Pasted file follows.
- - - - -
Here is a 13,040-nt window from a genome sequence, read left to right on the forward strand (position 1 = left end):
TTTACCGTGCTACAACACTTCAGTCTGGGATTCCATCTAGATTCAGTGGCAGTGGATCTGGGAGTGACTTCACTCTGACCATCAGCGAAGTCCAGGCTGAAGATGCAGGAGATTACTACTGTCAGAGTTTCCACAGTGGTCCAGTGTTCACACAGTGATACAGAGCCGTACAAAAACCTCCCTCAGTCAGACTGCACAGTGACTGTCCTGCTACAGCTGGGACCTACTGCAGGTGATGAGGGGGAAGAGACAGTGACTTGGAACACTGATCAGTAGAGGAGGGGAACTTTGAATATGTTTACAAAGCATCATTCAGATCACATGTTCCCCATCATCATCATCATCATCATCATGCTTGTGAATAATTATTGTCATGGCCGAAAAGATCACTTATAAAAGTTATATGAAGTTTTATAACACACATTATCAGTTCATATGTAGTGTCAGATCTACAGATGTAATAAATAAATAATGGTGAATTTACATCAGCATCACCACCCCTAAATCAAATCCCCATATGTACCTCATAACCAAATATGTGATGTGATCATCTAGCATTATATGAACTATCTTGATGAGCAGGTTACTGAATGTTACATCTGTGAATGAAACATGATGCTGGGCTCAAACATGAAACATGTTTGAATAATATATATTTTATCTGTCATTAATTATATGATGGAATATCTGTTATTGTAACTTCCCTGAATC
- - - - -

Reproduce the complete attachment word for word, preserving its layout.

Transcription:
Here is a 13,040-nt window from a genome sequence, read left to right on the forward strand (position 1 = left end):
TTTACCGTGCTACAACACTTCAGTCTGGGATTCCATCTAGATTCAGTGGCAGTGGATCTGGGAGTGACTTCACTCTGACCATCAGCGAAGTCCAGGCTGAAGATGCAGGAGATTACTACTGTCAGAGTTTCCACAGTGGTCCAGTGTTCACACAGTGATACAGAGCCGTACAAAAACCTCCCTCAGTCAGACTGCACAGTGACTGTCCTGCTACAGCTGGGACCTACTGCAGGTGATGAGGGGGAAGAGACAGTGACTTGGAACACTGATCAGTAGAGGAGGGGAACTTTGAATATGTTTACAAAGCATCATTCAGATCACATGTTCCCCATCATCATCATCATCATCATCATGCTTGTGAATAATTATTGTCATGGCCGAAAAGATCACTTATAAAAGTTATATGAAGTTTTATAACACACATTATCAGTTCATATGTAGTGTCAGATCTACAGATGTAATAAATAAATAATGGTGAATTTACATCAGCATCACCACCCCTAAATCAAATCCCCATATGTACCTCATAACCAAATATGTGATGTGATCATCTAGCATTATATGAACTATCTTGATGAGCAGGTTACTGAATGTTACATCTGTGAATGAAACATGATGCTGGGCTCAAACATGAAACATGTTTGAATAATATATATTTTATCTGTCATTAATTATATGATGGAATATCTGTTATTGTAACTTCCCTGAATC